San Jose Mercury News (CA)

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San Jose Mercury News (CA)

SUPERCONDUCTOR PROGRESS IS ELECTRIFYING
RESEARCHERS

March 8, 1987

Section: Front

Edition: Morning Final

Page: 1A

DAVID ANSLEY, Mercury News Science & Medicine Editor

Illustration:

Photo, map


Caption:

John Trotter
--

Mercury News

SUPER CERAMIC
--

Edward Engler, left, and Paul Grant show new superconductor they've
made at IBM in San Jose.

CHART: Record
-
setting superconductors. Mercury News

In a San Jose IBM lab last Sunday afternoon stood a shiny tank

of intensely cold liquid helium.
Suspended inside was a gritty black ceramic sliver, trailing four wires. The other ends of the
wires were connected to a meter that measured the sliver's resistance to electric current.

Paul Grant, directing the experimen
t, stood nearby at the telephone, telling a colleague in New
York what the needle on the meter was doing as the ceramic sliver got colder.

The needle suddenly dropped to zero.

''We both went into hysterical laughter," Grant says.

He had just duplicate
d a novel new superconductor, a material that, when cold, can transmit an
electrical current forever.

The practical results
--

although several years of hard work away
--

could be stunning,
researchers say.

''If the results . . . hold up and can be translated into productive devices, it will revolutionize both
the electrical industry and the electronics industry," said Carl Rosner, president of the country's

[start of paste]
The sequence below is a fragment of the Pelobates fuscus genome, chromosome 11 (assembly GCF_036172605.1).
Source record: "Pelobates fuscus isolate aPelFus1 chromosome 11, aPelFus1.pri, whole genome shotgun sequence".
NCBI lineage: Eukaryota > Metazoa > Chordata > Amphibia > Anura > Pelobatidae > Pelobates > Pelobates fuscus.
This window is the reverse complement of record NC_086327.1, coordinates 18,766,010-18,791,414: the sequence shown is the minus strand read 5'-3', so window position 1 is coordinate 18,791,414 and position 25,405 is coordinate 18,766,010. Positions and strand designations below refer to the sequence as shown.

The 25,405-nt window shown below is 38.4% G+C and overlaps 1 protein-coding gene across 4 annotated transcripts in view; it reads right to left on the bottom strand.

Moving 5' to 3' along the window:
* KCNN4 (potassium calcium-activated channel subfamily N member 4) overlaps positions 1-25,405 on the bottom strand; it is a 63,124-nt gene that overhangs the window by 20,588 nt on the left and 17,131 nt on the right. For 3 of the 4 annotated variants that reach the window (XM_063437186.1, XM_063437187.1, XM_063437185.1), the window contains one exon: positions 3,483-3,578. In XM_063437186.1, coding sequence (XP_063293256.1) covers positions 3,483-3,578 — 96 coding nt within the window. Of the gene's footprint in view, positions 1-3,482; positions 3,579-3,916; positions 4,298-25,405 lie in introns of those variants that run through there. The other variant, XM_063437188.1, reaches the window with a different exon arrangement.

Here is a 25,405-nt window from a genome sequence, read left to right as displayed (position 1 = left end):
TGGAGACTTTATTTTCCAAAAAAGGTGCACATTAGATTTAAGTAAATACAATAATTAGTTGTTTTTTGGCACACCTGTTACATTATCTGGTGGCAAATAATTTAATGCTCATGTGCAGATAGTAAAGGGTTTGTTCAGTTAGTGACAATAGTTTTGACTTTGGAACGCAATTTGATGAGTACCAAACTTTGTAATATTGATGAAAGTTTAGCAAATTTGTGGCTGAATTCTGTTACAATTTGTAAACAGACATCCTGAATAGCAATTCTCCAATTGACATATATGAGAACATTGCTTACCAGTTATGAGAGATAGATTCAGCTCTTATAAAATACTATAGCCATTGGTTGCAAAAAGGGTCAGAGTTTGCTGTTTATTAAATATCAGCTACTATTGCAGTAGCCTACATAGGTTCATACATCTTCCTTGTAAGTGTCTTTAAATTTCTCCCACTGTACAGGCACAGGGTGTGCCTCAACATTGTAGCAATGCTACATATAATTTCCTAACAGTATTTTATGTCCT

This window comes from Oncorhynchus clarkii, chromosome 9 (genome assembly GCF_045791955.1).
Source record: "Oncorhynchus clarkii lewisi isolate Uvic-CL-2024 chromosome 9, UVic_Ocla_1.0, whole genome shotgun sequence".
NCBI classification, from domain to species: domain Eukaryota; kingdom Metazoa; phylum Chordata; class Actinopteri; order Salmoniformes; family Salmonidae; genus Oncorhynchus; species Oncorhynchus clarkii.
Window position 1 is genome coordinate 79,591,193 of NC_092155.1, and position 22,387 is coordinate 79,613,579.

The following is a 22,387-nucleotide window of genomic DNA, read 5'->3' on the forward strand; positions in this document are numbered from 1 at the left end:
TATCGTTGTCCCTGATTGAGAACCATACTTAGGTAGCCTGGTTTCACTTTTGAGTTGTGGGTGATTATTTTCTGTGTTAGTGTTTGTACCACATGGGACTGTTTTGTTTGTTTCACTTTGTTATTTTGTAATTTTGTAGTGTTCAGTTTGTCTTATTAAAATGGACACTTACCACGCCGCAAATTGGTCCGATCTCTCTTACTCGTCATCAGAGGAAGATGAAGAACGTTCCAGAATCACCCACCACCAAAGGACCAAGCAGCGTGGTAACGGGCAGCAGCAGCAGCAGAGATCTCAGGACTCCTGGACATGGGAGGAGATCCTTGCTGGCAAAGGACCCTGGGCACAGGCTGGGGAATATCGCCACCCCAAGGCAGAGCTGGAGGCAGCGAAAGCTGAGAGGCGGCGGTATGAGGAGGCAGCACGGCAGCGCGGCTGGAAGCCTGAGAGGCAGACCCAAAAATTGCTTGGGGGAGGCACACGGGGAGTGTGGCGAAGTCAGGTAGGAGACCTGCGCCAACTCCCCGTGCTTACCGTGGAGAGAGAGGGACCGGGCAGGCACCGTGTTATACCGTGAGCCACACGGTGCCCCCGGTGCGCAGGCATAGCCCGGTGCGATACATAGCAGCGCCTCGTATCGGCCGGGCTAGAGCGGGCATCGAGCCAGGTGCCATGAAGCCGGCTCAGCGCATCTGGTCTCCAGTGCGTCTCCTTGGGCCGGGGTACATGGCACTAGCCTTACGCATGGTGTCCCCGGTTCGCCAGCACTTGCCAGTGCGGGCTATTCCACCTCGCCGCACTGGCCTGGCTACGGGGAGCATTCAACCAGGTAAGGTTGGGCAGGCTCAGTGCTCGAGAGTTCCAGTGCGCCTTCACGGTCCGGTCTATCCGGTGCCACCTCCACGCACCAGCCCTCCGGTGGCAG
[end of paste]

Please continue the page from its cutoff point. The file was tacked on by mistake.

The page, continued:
largest superconductor company.

''The amount of en
ergy to be saved would go into the billions of dollars."

The study of superconductors, a nearly stagnant corner of science, has been hopping for the past
two months. Scenes like that at IBM are occurring in a dozen labs around the world as exuberant
physi
cists cook up and test samples of a fantastic substance they can scarcely believe and don't
really understand.

Unlike previous superconductors, the new one works at a temperature that's easy and
inexpensive to maintain. That suddenly makes possible a myri
ad of applications:

(check) More efficient transmission lines that would let utilities build power plants hundreds of
miles away from cities.

(check) Smaller, faster computers and other electronic devices.

(check) Trains zipping nearly frictionless down

their tracks, supporting themselves with
powerful magnets maintained by endlessly circulating electricity.

(check) More efficient electric motors and generators.

(check) Inexpensive medical diagnostic instruments that can provide vivid images of the bod
y's
interior without the invasive effects of X
-
rays.

''I think that these developments are potentially as important as the discovery of the transistor and
laser," said Mario Rabinowitz, a senior scientist investigating advanced projects at the Electric
Po
wer Research Institute in Palo Alto. Many of his colleagues around the country echoed his
sentiments.

Superconductivity

overturns a fundamental constraint that we take for granted: Electric current
is hindered by small amounts of subatomic friction, even
in the best conductors, at normal
temperatures. That friction keeps electrons from flowing at top efficiency. A typical electric
circuit has been compared to a garden hose with a lot of holes in it.

But maybe it doesn't have to be this way. What if electr
ons could skate down their wires without
encountering resistance?

That's what a Dutch physicist, Heike Onnes, discovered in 1911, when he found that the element
mercury offers no resistance to current when cooled to 4.2 degrees Kelvin.

(Scientists measur
e extremely cold temperatures in degrees Kelvin. For convenience, zero
Kelvin is set at absolute zero, the hypothetical temperature at which all molecular motion ceases.
On the Fahrenheit scale, that's minus 459 degrees.)

It took 40 years for theorists to